Boiled emulsions were quite common in the early part of the century. Some of them were boiled for hours to achieve final sensitivity and contrast.

The boiling process was most normally done in the absence of ammonia itself, or very low levels. High levels of ammonia in single run ammonia digestion allowed the use of lower temperatures and shorter total making times.

The emulsion in this article also assumed the use of an active gelatin with enough allyl thiourea in it to give a degree of sulfur sensitization which increased speed.

This method was pretty much dead by about 1930, perhaps earlier. Wall makes reference to it in his 20s books but Clark only remarks on them as being older types in his books from the 40s.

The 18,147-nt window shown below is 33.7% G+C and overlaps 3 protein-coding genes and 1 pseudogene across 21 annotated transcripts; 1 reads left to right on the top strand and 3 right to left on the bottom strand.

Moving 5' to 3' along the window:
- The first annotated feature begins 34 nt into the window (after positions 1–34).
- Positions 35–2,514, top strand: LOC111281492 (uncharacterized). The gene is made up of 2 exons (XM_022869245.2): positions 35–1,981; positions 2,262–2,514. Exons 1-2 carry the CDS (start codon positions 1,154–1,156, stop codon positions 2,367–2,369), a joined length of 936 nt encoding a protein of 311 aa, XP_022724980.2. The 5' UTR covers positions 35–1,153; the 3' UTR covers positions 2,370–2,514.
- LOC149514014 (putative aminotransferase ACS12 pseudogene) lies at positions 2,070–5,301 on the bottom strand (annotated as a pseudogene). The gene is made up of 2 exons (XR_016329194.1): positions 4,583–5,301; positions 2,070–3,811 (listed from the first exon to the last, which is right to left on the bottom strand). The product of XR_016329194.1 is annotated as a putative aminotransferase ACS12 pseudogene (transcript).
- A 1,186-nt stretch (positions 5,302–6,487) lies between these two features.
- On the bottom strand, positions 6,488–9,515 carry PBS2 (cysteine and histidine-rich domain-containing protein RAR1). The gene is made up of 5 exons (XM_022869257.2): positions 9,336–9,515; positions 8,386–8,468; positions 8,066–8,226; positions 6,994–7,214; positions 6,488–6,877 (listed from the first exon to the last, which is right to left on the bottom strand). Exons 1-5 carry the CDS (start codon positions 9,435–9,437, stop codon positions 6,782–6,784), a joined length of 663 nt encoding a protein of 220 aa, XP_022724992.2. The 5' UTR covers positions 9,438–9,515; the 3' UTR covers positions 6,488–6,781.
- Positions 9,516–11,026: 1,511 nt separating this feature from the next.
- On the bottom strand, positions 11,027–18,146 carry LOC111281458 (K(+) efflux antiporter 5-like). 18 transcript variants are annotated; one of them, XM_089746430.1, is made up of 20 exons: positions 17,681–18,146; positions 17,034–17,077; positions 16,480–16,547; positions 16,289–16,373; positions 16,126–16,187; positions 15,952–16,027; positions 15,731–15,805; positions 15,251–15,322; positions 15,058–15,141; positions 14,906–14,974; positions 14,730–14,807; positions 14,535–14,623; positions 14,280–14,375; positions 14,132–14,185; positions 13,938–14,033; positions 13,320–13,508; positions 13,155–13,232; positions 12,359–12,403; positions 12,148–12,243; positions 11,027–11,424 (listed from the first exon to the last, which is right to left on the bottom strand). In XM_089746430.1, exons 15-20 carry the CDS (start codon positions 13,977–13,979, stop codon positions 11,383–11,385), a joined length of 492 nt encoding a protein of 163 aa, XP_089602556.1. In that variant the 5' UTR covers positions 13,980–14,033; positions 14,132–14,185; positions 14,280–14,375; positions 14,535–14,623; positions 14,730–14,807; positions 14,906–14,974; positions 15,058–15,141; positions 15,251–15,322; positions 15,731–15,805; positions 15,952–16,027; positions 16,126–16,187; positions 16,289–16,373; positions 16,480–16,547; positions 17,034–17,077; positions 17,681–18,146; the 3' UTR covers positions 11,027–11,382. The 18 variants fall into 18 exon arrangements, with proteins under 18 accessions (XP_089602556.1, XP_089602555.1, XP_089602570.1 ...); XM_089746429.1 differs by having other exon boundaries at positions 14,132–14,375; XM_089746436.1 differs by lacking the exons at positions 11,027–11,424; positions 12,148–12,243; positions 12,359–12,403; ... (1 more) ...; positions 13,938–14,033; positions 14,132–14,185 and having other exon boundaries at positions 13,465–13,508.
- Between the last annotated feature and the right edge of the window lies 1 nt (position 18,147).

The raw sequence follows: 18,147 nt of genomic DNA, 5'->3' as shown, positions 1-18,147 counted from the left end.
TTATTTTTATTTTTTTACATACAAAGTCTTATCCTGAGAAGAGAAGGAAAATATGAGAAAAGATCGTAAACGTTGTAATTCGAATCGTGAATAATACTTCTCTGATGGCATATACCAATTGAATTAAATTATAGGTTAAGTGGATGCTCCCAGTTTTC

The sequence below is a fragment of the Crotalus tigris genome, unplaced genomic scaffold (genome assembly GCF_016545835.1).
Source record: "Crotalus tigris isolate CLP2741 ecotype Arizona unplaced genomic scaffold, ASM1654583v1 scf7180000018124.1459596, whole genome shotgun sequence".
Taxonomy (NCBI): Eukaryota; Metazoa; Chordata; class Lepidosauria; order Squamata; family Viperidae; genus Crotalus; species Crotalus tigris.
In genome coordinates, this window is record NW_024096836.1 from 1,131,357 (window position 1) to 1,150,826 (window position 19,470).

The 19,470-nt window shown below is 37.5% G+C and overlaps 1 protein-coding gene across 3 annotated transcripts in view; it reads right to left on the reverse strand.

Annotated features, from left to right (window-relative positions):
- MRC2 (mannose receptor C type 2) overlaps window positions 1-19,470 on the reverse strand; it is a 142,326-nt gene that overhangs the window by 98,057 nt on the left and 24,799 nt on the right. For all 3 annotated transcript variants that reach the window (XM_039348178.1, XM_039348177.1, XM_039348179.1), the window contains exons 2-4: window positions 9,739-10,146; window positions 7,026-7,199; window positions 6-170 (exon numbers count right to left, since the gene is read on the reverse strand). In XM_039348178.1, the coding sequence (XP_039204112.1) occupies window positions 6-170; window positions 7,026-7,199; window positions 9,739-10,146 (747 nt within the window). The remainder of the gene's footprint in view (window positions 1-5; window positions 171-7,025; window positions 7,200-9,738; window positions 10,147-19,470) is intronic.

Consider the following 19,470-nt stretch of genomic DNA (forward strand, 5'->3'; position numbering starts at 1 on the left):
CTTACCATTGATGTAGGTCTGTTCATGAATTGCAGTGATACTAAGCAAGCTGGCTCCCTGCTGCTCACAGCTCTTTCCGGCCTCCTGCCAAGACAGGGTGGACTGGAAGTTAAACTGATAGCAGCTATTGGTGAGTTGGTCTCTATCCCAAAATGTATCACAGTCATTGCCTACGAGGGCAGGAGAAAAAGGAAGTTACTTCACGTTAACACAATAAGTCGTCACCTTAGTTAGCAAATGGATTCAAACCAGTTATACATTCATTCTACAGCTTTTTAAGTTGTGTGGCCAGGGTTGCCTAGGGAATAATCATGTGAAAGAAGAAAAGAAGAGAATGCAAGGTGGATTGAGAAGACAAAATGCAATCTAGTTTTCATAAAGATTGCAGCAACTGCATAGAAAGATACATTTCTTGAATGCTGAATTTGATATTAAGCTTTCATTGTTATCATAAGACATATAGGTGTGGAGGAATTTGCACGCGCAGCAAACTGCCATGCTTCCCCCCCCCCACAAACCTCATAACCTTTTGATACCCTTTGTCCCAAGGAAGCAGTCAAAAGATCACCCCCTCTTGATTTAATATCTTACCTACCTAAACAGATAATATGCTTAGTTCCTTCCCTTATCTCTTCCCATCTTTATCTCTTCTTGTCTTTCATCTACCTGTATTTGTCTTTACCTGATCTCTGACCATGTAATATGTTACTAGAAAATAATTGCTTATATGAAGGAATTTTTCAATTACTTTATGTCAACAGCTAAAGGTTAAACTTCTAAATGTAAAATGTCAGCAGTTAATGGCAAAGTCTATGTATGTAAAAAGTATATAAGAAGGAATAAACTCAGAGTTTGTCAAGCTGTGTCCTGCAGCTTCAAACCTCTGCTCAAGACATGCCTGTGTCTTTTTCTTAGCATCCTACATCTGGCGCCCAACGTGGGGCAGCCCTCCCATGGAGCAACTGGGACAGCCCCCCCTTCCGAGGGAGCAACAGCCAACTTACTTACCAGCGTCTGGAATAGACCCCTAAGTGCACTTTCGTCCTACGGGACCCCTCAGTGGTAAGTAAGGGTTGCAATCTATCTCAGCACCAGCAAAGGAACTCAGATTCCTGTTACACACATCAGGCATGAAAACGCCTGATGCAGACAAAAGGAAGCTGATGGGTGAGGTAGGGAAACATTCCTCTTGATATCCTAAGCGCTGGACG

Modern emulsions are made with a double run, accelerated growth technique which uses up to 25 steps to achieve very high speed and proper distribution of the iodide.

Slow speed emulsions are always possible with less fuss and bother, but it must be remembered that todays enlarging papers are about ISO 25, and so rank as high speed when compared to those in your reference. They would be about ISO 6 if coated on film. The emulsion in your reference might be the same speed or slower, but would be quite coarse grained if it goes as I suspect.